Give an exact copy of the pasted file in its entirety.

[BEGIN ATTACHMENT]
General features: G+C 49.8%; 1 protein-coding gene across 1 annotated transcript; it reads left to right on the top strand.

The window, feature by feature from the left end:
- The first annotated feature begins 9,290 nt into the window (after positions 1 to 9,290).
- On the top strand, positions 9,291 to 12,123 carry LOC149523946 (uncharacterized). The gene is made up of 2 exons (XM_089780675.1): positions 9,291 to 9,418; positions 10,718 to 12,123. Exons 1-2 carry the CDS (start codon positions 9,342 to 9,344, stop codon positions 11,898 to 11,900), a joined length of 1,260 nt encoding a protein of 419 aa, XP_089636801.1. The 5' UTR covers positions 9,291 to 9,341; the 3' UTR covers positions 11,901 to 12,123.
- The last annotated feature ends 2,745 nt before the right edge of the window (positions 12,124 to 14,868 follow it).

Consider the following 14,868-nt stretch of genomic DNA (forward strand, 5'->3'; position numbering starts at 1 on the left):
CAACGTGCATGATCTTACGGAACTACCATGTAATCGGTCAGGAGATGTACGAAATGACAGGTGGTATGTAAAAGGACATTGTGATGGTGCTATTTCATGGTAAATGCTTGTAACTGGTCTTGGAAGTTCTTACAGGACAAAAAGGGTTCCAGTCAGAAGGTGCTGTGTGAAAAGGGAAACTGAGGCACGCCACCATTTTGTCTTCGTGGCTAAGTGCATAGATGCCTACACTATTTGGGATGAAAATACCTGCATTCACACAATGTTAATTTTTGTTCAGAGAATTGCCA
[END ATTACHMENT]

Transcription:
General features: G+C 49.8%; 1 protein-coding gene across 1 annotated transcript; it reads left to right on the top strand.

The window, feature by feature from the left end:
- The first annotated feature begins 9,290 nt into the window (after positions 1 to 9,290).
- On the top strand, positions 9,291 to 12,123 carry LOC149523946 (uncharacterized). The gene is made up of 2 exons (XM_089780675.1): positions 9,291 to 9,418; positions 10,718 to 12,123. Exons 1-2 carry the CDS (start codon positions 9,342 to 9,344, stop codon positions 11,898 to 11,900), a joined length of 1,260 nt encoding a protein of 419 aa, XP_089636801.1. The 5' UTR covers positions 9,291 to 9,341; the 3' UTR covers positions 11,901 to 12,123.
- The last annotated feature ends 2,745 nt before the right edge of the window (positions 12,124 to 14,868 follow it).

Consider the following 14,868-nt stretch of genomic DNA (forward strand, 5'->3'; position numbering starts at 1 on the left):
CAACGTGCATGATCTTACGGAACTACCATGTAATCGGTCAGGAGATGTACGAAATGACAGGTGGTATGTAAAAGGACATTGTGATGGTGCTATTTCATGGTAAATGCTTGTAACTGGTCTTGGAAGTTCTTACAGGACAAAAAGGGTTCCAGTCAGAAGGTGCTGTGTGAAAAGGGAAACTGAGGCACGCCACCATTTTGTCTTCGTGGCTAAGTGCATAGATGCCTACACTATTTGGGATGAAAATACCTGCATTCACACAATGTTAATTTTTGTTCAGAGAATTGCCA